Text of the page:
Tag Archives: main course

Beef Filet with Braised Greens, Mushrooms & Caramelized Onions

Beef Filet with Braised Greens, Mushrooms & Caramelized Onions

I have been thinking quite a bit about what I write about and why.  And since many would describe this as a recipe site, I guess that means I wonder about what types of recipes I post and why — or don’t post, which is more often the case.

As an example for analysis, I thought I’d choose something I made for dinner recently — something food bloggers used to do quite a bit.  Or maybe it’s just what I used to do.   When I think back to those days I know I thought no one would believe I made a dish if step photos weren’t included for proof.  It seems comical now because often the photos were horrible — and for good reason.  I was focused more on my cooking than photography which was pretty awful at the time to begin with.  The habit of shooting steps of a recipe did, however, lead me to more practice, and ultimately a love of making still life photos of beautiful ingredients.  As I began to value the quality of that work, I knew that grabbing my camera between steps of a recipe I wanted on the table at a particular time wasn’t going to work any longer.  And that’s just fine, because I’ve graduated to a new camera recently and want to avoid finding smears of olive oil or hardened icing on the zoom ring or shutter button.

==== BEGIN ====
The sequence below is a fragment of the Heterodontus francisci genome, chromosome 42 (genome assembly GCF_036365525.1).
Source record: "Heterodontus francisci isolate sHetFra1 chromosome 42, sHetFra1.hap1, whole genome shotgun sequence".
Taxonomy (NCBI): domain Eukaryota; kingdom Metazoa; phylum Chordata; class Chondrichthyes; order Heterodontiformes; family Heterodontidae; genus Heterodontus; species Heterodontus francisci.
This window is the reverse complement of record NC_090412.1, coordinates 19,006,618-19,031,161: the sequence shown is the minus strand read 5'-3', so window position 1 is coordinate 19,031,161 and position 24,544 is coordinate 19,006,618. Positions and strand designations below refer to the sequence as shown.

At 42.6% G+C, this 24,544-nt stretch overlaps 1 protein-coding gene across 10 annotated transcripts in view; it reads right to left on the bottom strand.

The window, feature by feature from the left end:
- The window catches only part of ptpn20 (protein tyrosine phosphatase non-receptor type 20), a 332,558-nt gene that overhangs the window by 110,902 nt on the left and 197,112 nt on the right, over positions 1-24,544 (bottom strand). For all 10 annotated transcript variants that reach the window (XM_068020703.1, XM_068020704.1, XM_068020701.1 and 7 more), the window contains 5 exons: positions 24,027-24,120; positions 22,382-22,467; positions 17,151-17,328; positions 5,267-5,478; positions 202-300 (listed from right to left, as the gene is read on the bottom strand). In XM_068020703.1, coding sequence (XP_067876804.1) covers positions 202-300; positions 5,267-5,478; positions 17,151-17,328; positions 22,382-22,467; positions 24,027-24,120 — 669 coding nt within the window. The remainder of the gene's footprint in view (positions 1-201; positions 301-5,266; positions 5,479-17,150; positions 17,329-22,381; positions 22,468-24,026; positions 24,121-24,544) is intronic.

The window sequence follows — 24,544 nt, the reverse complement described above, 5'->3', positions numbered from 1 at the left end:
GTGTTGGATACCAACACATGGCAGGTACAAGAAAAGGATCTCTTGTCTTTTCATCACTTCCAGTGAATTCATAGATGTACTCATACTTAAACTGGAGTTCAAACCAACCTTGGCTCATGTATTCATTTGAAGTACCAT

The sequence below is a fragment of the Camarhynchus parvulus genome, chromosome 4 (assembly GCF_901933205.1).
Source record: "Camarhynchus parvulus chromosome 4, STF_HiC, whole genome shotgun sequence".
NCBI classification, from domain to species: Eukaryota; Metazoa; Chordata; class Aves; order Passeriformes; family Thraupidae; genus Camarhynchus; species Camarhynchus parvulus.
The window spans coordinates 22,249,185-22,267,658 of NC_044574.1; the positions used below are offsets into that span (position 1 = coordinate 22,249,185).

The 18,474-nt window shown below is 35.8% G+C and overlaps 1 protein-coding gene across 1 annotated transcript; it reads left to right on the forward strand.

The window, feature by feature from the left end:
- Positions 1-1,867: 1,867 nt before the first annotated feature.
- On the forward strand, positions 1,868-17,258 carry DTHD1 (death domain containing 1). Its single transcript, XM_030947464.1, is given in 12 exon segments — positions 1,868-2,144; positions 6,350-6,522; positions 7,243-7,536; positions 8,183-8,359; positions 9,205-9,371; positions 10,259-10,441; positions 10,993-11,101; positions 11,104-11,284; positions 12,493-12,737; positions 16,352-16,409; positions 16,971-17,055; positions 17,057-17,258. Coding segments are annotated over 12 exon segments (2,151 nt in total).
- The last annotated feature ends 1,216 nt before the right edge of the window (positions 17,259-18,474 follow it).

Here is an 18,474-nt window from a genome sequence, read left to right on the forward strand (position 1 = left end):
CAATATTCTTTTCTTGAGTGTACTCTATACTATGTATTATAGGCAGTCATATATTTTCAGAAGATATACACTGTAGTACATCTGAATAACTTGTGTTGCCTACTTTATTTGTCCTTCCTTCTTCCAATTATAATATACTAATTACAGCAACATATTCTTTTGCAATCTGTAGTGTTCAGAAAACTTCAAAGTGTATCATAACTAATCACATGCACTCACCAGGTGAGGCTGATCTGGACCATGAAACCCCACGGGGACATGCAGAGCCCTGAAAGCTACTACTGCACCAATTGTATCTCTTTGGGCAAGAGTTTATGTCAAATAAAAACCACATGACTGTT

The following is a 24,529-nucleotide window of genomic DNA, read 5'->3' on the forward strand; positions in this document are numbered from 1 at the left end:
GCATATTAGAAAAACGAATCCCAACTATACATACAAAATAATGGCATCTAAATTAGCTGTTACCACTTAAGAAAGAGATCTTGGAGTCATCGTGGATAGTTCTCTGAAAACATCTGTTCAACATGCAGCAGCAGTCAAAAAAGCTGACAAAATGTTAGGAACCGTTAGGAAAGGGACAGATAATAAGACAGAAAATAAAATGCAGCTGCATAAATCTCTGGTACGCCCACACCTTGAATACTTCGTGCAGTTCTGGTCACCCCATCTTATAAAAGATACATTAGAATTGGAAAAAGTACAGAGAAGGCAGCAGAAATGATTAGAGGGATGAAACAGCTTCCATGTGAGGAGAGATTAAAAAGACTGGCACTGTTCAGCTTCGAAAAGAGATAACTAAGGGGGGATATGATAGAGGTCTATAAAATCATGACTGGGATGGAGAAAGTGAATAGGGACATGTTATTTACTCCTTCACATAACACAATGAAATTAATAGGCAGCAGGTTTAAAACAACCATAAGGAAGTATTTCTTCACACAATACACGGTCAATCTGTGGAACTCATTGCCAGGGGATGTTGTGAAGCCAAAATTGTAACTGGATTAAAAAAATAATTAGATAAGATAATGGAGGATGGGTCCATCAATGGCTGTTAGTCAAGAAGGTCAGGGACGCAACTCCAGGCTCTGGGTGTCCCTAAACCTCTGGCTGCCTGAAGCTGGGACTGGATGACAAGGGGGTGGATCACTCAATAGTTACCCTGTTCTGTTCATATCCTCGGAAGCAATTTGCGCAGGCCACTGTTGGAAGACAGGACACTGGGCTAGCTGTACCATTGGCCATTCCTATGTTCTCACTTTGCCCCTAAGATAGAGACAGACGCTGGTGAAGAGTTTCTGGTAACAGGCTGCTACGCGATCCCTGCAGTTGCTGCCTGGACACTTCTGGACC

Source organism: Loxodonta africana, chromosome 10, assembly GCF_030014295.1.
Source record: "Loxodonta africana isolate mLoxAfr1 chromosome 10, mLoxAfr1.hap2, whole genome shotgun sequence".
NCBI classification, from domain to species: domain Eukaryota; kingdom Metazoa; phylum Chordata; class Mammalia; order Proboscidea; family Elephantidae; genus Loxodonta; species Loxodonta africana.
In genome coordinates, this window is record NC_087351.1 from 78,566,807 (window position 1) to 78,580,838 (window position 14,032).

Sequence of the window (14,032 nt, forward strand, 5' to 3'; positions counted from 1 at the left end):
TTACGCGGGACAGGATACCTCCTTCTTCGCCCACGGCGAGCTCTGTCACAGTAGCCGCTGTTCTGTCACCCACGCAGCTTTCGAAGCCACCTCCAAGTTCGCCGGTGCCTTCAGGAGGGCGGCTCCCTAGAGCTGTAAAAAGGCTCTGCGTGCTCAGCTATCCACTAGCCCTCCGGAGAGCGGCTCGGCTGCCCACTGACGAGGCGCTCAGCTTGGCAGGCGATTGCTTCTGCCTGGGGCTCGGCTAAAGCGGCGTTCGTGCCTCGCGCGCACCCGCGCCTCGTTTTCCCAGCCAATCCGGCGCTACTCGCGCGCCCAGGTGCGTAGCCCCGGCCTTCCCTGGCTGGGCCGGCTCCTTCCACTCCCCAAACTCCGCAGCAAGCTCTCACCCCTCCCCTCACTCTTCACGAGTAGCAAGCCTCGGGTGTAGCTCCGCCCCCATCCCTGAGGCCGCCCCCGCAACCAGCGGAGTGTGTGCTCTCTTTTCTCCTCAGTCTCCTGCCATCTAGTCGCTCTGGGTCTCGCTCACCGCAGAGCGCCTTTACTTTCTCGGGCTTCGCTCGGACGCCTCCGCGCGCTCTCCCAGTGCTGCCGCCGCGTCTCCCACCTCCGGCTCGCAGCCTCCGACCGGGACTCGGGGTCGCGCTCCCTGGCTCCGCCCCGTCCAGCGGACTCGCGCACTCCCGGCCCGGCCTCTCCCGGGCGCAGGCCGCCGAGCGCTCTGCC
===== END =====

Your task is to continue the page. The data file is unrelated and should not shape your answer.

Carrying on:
Another reason I neglect to post particular recipes is because there was no recipe to begin with, often the case more than not these days.  But I’ve grown accustomed to thinking a recipe is expected — one that can be prepared if someone would like to, and hopefully shared with friends.  Yet I think, what makes this combination of ingredients special if I’ve just put them together myself, and have been most likely influenced by years of reading recipes?  Such a dilemma and a perfect excuse not to write anything.

Finally, a good meal is just that sometimes.  A good meal.  It doesn’t involve notes, or directions, or anything like that.  A glass of wine is poured, ingredients are selected based on what we love to eat and what flavors I’ve learned work best together after years of trial and error.   This was one of those occasions.

I look at what I’ve gathered on the counter in my quiet kitchen as the last bit of sunlight fades outside and watch the clock, timing the arrival of the text that will say my husband is on the way home.  I know this night marks the end of dinners prepared after dark and eaten late in the evening, and the beginning of a welcomed time where maybe, just maybe, we can prepare dinner together again for a while.

He’s just finished another busy season —  his 27th — and so I wanted to find a quiet way to say congrats.  A satisfying meal — just the two of us in the dim light of our family room — he in his chair, and I in my corner of the sofa.  We’d talk a bit about what we’d like to watch on television while enjoying our dinner and then settle in for the evening, enjoying our meal and talking about the day.

I know.  We sound like old farts. You try having an interesting dinner ready as late as 9:00 pm for months on end, and then we’ll talk.

We’ll be celebrating in grand style in less than a month, so we can wait.  Paris!  Munich and the Bavarian Alps!  In the meantime, try this lovely meal.   It reminds me of a Beef Wellington I made years ago — minus the crust.  He loved every single bite of it just like this and so did I.

One photo, no steps, but an approximation of a recipe just for you.


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